Step 5: Debrief the "Parts, People and Interaction" routine as a whole group:
During the discussion, here are some specific question students may want to address:
- What does the illustration of Chapter 34, Kashiwagi catches sight of the third Princess says about the system of power gender in place at the Japanese court in the XIth century?
- To what extent the architecture in the painting play a role in facilitating the superiority of men?
- How does the system in place impact relationship between men and women?
Step 1: "See, Think, Wonder" - The third princess with her pet cat, Yamato Maki, 1987
Have them do a quick "See, Think, Wonder" to encourages them to reactivate prior knowledge, pay attention to details and reflect on the effects of the modernization of the illustration of The tales of Genji though manga. Identify the audience and the context of the illustration.
Step 2: Read the caption as a group - notice what is important.
Step 3: "Layers"
This routine will encourage students to refine their first analysis of the illustration by looking at it through different angles (Aesthetic, Mechanical, Connections, Narrative, Dynamic). It will allow them to draw upon their prior knowledge and consider the impact of modernization of art on the public.
Students can work in small group and cover between 3 and 5 of the categories.
Step 4: Each group of students present their learning to the class
This collection is meant to be used as an introductory activity to the novel Their Eyes Were Watching God by Zora Neale Hurston. Specifically, it focuses on the different styles employed by artist Aaron Douglas, most notably in his Scottsboro Boys portrait and in his 1925 self-portrait. In doing so, it asks students to consider when and why an artist who is more than capable of creating within the boundaries of classically beautiful art or writing might chose to create in this style at some times and at other times to create in more radical or avante-garde styles. It uses a Compare and Contrast looking technique before revealing to students that all four distinct pieces are created by the same artist.
Ideally, teachers can end the unit by facilitating discussion of the social change Douglas aims for with his Scottsboro portrait and of the bridge that Hurston creates with her prose narrator before launching into the dialect of her characters that earned her such scorn from the African American community of her era.
This collection was created in conjunction with the National Portrait Gallery's 2019 Learning to Look Summer Teacher Institute.
Opening: Class Discussion: What is a portrait? What are the Elements of Portrayal?
Show Michelle Obama Portrait- Have students work in pairs to come up with a list of things the artist wants us to know about the sitter.
Read Washington Post article - Add any ideas to list
Divide class into 6 groups - Each group is given a group of first ladies. Students should come up with a list of attributes/characteristics/symbols for the group as a whole.
Small groups should then meet together and complete a Venn Diagram to show similarities and differences of the groups to distinguish how portraits may/may not have changed through time. Does this portray how the role of the first lady has evolved over time?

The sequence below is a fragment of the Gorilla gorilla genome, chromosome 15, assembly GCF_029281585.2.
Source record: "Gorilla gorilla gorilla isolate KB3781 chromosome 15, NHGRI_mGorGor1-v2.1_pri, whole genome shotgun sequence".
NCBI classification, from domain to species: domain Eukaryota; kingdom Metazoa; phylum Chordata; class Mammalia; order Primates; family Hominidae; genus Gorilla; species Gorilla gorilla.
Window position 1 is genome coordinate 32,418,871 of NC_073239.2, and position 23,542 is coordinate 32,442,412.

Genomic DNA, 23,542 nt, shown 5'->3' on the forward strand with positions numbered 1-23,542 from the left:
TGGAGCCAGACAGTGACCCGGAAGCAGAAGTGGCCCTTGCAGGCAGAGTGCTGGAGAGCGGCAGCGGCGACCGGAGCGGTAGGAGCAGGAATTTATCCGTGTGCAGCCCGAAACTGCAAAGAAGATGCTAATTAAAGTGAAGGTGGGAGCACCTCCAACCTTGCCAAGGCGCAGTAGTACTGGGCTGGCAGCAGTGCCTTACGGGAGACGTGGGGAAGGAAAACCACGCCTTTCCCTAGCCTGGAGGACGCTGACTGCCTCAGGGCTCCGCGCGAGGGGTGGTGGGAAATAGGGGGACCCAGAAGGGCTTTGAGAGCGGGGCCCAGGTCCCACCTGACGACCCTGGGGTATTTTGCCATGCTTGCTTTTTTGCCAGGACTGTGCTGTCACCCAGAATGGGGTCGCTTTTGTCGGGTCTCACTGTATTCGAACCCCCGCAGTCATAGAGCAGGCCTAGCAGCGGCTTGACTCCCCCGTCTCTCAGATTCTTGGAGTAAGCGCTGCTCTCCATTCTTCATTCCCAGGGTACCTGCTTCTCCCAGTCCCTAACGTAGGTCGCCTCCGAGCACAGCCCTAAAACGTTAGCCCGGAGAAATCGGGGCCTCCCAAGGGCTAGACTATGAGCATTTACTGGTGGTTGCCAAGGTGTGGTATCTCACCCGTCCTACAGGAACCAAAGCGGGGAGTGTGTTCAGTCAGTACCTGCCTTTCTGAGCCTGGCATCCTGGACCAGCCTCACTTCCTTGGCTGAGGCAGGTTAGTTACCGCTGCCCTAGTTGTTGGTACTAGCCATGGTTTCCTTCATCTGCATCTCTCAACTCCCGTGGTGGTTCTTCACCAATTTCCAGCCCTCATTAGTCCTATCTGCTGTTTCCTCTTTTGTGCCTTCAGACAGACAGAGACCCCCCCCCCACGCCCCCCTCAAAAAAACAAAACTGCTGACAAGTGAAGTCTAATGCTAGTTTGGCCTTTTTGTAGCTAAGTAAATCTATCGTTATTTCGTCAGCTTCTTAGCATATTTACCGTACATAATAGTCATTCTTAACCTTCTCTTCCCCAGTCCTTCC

Further questioning: What roles will future first ladies (men, husband, partner) play in the U.S.
Extension activity: Portrait - Create a portrait of someone of importance or even a self-portrait. What style will it be in? How will you use the elements of portrayal?
This collection was created in conjunction with the National Portrait Gallery's 2019 Learning to Look Summer Teacher Institute.
Using Project Zero Design Thinking "Making Moves" [ressource 4], this activity explores multiple haikus from the Edo period in Japan. Through an analysis of these haikus, students will gain an understanding of: the different topics explored in haikus, their structure and, how text and image are intertwined. This will lead the students to create their own illustration of haikus from the Edo period.
Step 1: Notice everything
Have students silently notice every details on the four works of art [ressources 1-3] and take notes - they don't have access to the captions nor the descriptions.“Notice everything” is a learning move that supports design sensitivity; refer to “Making Moves” [resource 4] for more information.
Step 2: Juxtapose
Have student compare and contrast the works of art with one another and draw conclusion on recurrent patterns, topics, questions they want to further explore.
Step 3: Zoom in on Seated Monk
Have the students discover the meaning of the text (Japanese and English version) and its structure 5/7/5. [Ressource 5]
Step 4: Envision and Hack
- First, have the students illustrate one of the four haikus of their choice and explain their design in a Pair and Share activity. You will find in Ressource 6 (haiku.pdf) four different haikus for this activity. Ressources 7 and 8 are examples of student work.
- Then, have the students create their own haiku based on the illustrations of the 2 other works of art (Ressources 2 and 3 - Bats in moonlight and The actors Nakamura Utaemon III as Konobei and Nakamura Matsue III as Shiokumi Kofuji). Once they have finished, have them compare their text with the original haiku.